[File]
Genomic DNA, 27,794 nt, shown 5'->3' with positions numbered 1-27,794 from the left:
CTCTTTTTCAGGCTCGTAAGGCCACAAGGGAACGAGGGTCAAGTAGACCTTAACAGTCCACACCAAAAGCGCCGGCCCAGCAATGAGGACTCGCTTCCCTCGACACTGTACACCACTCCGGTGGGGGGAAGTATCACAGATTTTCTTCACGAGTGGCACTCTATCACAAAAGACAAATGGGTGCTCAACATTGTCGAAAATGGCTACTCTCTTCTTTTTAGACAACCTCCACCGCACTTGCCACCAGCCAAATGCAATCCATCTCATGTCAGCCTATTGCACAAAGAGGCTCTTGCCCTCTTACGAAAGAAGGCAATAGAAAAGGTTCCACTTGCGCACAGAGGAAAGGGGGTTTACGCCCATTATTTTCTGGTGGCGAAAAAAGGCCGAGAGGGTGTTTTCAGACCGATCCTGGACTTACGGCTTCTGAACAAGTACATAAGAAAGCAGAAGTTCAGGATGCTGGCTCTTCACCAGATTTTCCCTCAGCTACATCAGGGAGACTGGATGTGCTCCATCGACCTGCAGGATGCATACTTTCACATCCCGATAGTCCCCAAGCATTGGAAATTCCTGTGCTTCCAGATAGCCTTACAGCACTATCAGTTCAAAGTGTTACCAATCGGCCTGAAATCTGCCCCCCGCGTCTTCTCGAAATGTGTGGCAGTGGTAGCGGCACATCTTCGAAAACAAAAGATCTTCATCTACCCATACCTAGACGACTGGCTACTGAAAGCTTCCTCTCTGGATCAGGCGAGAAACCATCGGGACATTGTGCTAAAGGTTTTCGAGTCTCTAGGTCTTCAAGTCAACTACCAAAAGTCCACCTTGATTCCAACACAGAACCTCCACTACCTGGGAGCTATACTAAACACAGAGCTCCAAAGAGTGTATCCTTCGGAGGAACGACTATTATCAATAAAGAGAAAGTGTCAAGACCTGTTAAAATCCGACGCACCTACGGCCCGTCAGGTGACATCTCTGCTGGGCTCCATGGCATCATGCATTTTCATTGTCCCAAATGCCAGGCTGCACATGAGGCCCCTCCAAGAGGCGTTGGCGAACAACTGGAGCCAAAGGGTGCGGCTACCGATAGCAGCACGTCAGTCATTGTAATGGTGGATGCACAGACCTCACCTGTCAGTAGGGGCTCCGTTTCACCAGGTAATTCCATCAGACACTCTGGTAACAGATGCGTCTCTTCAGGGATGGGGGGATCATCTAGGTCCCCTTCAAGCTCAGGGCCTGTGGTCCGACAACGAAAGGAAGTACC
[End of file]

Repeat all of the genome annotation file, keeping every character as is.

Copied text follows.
Genomic DNA, 27,794 nt, shown 5'->3' with positions numbered 1-27,794 from the left:
CTCTTTTTCAGGCTCGTAAGGCCACAAGGGAACGAGGGTCAAGTAGACCTTAACAGTCCACACCAAAAGCGCCGGCCCAGCAATGAGGACTCGCTTCCCTCGACACTGTACACCACTCCGGTGGGGGGAAGTATCACAGATTTTCTTCACGAGTGGCACTCTATCACAAAAGACAAATGGGTGCTCAACATTGTCGAAAATGGCTACTCTCTTCTTTTTAGACAACCTCCACCGCACTTGCCACCAGCCAAATGCAATCCATCTCATGTCAGCCTATTGCACAAAGAGGCTCTTGCCCTCTTACGAAAGAAGGCAATAGAAAAGGTTCCACTTGCGCACAGAGGAAAGGGGGTTTACGCCCATTATTTTCTGGTGGCGAAAAAAGGCCGAGAGGGTGTTTTCAGACCGATCCTGGACTTACGGCTTCTGAACAAGTACATAAGAAAGCAGAAGTTCAGGATGCTGGCTCTTCACCAGATTTTCCCTCAGCTACATCAGGGAGACTGGATGTGCTCCATCGACCTGCAGGATGCATACTTTCACATCCCGATAGTCCCCAAGCATTGGAAATTCCTGTGCTTCCAGATAGCCTTACAGCACTATCAGTTCAAAGTGTTACCAATCGGCCTGAAATCTGCCCCCCGCGTCTTCTCGAAATGTGTGGCAGTGGTAGCGGCACATCTTCGAAAACAAAAGATCTTCATCTACCCATACCTAGACGACTGGCTACTGAAAGCTTCCTCTCTGGATCAGGCGAGAAACCATCGGGACATTGTGCTAAAGGTTTTCGAGTCTCTAGGTCTTCAAGTCAACTACCAAAAGTCCACCTTGATTCCAACACAGAACCTCCACTACCTGGGAGCTATACTAAACACAGAGCTCCAAAGAGTGTATCCTTCGGAGGAACGACTATTATCAATAAAGAGAAAGTGTCAAGACCTGTTAAAATCCGACGCACCTACGGCCCGTCAGGTGACATCTCTGCTGGGCTCCATGGCATCATGCATTTTCATTGTCCCAAATGCCAGGCTGCACATGAGGCCCCTCCAAGAGGCGTTGGCGAACAACTGGAGCCAAAGGGTGCGGCTACCGATAGCAGCACGTCAGTCATTGTAATGGTGGATGCACAGACCTCACCTGTCAGTAGGGGCTCCGTTTCACCAGGTAATTCCATCAGACACTCTGGTAACAGATGCGTCTCTTCAGGGATGGGGGGATCATCTAGGTCCCCTTCAAGCTCAGGGCCTGTGGTCCGACAACGAAAGGAAGTACC